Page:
I did the final smoothing with my electric palm sander and 80 grit sandpaper.

Finally, I used my little laminate trim router to cut a 1/4″ radius along the top edges of the floor timber.

Next, I used the old floor timber as a template to mark out the shape of the new timber.

And, I cut the floor timber to shape.

As with the previous floor timber, I leveled this one up and scribed it down into place for final fitment.

And, I “tuned” the high spots with my 4″ grinder and ended up with a decent fit!

The last step was to cut the new limber holes.

Next, I raced about going through all of the steps again to layup another floor timber.

Ripping the radius off of each edge.

Wetting out the surfaces with epoxy resin.

“Number Three” all clamped up!

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August 22, 2015 – Fitting The First New Floor Timber

August 22, 2015

After an overnight curing of the epoxy, I unclamped the floor timber and I proceeded to remove the excess glue from its surfaces.

Once that was done, using a “Sharpie”, I traced out the perimeter of the original floor timber on to the new floor timber blank.

Using my Shopsmith bandsaw, I “rough cut” the new timber to shape.

Before I could fit the new floor timber into the hull, I had to level up the boat. I did this by adjusting the “jackstands” on the port and starboard side of the hull and also underneath the stem as well.

I held my four foot level against the original head bulkhead that I left inside the hull. Doing this gave me references in the athwartship plane, along with fore and aft too; as I adjusted the “jackstands”.

I also double checked other surfaces as well. Here is one of the original floor timbers that I left in the hull.

I “split the difference” between everything that I checked. Here is the same floor timber again.

Once the boat was leveled in both axis, I could then fit the new floor timber in place. I used a level and a pair of scribes to do this.

When I had my marks on the new timber, I used the old timber to set the angle of the bandsaw. (Why reinvent the wheel?).

I knew that I needed to “tune” the end cuts of the floor timber. Lacking a piece of chalk, I grabbed a piece of Kingsford Charcoal out of the bag I keep near my BBQ grill.

I rubbed the charcoal on to the interior surface of the hull…….

…….then I “rubbed” the floor timber into the charcoal.

The coal left “black marks” on the ends of the floor timber. I needed to remove these “high spots” so that the timber would sit “tight” against the skin of the hull.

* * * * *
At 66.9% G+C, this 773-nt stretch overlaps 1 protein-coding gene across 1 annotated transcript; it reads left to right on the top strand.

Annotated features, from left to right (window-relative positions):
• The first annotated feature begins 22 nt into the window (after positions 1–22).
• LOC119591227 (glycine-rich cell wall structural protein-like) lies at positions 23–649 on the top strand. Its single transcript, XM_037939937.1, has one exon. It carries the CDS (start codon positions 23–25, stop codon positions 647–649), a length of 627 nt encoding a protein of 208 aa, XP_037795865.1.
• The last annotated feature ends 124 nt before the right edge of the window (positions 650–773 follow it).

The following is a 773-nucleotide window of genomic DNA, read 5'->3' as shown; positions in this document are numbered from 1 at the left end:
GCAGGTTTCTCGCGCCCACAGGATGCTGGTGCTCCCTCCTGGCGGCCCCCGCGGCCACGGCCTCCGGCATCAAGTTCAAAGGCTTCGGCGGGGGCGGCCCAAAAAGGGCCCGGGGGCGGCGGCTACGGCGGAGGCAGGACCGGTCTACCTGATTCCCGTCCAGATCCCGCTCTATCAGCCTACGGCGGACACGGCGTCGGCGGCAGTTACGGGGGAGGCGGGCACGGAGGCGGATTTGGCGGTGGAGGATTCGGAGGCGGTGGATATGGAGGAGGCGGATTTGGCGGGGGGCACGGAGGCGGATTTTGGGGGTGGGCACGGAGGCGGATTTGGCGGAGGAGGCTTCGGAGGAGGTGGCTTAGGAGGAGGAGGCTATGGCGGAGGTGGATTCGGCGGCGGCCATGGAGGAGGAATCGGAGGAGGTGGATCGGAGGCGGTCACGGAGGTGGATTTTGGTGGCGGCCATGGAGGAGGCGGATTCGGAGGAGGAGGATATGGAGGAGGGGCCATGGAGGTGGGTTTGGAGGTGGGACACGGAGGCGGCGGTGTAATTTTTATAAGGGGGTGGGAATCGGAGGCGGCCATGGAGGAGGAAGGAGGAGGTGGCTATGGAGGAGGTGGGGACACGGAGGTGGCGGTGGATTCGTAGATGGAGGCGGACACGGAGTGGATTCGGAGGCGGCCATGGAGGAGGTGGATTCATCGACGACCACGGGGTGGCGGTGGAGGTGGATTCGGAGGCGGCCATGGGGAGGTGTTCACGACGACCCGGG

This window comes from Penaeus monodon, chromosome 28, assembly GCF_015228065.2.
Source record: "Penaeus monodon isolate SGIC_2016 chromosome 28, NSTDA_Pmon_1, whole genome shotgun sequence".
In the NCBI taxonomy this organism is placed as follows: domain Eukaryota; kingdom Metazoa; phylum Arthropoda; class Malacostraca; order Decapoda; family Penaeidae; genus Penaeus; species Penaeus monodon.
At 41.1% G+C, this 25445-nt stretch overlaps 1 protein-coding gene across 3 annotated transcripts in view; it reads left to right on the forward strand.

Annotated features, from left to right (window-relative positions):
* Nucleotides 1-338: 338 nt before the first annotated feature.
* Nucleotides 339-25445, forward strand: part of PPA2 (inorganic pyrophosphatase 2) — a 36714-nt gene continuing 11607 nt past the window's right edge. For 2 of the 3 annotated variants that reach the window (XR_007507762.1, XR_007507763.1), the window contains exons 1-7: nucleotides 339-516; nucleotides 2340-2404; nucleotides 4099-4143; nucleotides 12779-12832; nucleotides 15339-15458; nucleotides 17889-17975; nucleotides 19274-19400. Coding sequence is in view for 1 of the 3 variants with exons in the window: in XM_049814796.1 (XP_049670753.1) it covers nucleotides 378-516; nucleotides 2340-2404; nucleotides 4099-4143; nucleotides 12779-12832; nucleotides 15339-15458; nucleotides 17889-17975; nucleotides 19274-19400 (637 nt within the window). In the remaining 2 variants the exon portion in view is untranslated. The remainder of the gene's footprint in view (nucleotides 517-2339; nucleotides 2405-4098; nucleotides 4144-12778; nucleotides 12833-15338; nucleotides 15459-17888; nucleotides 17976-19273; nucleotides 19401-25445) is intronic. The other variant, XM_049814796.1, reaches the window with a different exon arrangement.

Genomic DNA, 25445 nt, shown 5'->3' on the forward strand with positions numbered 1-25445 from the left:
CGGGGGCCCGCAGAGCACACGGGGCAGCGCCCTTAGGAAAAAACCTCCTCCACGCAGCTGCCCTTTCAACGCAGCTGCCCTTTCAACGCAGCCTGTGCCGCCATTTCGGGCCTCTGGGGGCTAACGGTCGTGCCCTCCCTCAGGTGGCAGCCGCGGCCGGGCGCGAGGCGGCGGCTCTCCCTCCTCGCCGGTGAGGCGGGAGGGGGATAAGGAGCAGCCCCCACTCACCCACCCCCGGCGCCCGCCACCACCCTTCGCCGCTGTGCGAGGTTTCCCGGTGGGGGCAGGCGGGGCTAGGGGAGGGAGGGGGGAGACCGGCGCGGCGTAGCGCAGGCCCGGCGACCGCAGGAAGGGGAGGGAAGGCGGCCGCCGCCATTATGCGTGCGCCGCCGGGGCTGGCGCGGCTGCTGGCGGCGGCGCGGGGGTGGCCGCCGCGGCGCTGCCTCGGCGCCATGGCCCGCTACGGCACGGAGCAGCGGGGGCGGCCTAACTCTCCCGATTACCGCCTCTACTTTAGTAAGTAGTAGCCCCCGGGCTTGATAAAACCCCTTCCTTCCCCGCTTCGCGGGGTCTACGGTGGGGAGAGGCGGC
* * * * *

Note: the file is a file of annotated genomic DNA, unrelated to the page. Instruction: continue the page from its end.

I removed the “high spots” with my grinder.

Not too bad a fit!

I decided that I wanted slightly larger limber holes in these new floor timbers. So, using my bandsaw and my grinder, I cut larger limber holes.

Next, I used my router to put a 1/4″ radius on the fore and aft top edges of the timber.

Finally, I glued up a second timber using the same process that I did on the first floor timber!

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August 21, 2015 – Laminating The First New Floor Timber

August 21, 2015
The state of Maine, where I live, is known for its vast forest areas of timber. for fine furniture makers and yacht builders. The majority of the wood is felled and trucked off to area mills that produce paper. Largely, what wood I have available to me locally is, “pulp wood”; which isn’t anything that I want to put into my boat!

There aren’t many wooden boatbuilders left here in the Northeast. Nearly every type of watercraft is manufactured out of FRP, (Fiber Reinforced Plastic; aka “Fiberglass”), or some kind of cross-linked plastic. Consequently, the need for individuals to mill logs into timbers for wooden boatbuilding has dropped to nearly nothing.

I found one source about a one hour drive away from me that occasionally carried White Oak. I had a phone conversation with this fellow, and he was pretty sure that he would not have enough stock to fulfill my needs. His milling business had become a “part time” occupation due to the lack of volume.

After much thought, I made the decision to carry on with this project with whatever useful species of lumber that I could find “locally”. That meant a trip to my local lumber yard!

Ellsworth Builders Supply, located in Town Hill, Maine.


However, the wood that is harvested from these large tracts of land isn’t destined
EBS has some stock of kiln dried “one – by – four” Douglas Fir that I thought would work as a substitute to White Oak; if handled in an “alternative” way.

I selected random lengths of out of this pile. I made sure that I chose pieces that were of the tightest, vertical grain that I could find out of the stock.

Here is what I purchased for today.

I loaded it up on my trailer and made my way back home to my garage.

After I offloaded the lumber on to sawhorses in my garage……..

……..I assembled some “pipe clamps” that I had purchased parts for earlier in the day. I bought the Jorgensen 3/4″ clamp fixtures at my local Home Depot, as well as a, ten foot length of 3/4″ black pipe too. The sales associate cut the pipe into five 2′ lengths and also threaded each piece to accept the “head” of the clamp; all for free!

To test out my idea of how I wanted to solve “new floor timbers”, I selected one of the forward, shorter timbers to recreate out of the Douglas Fir I had just purchased.

I cut 8 pieces of Douglas Fir to pre-determined lengths.

Using my Shopsmith tablesaw, I ripped the radius off of the edges.

Then, I marked the centerline of each piece.

These marks will help me keep the pieces of wood aligned correctly as they “slip and slide” around, due to wet epoxy, as I clamp them up.

Here is an image of one of the forward floor timbers laying on top of what is to be a “laminated Douglas Fir” floor timber.

I mixed up a batch of System Three epoxy and wet out all of the faces that “mated” with each other.

Here is the first new floor timber laminated and clamped up!

I let this cure overnight before moving on to the next step.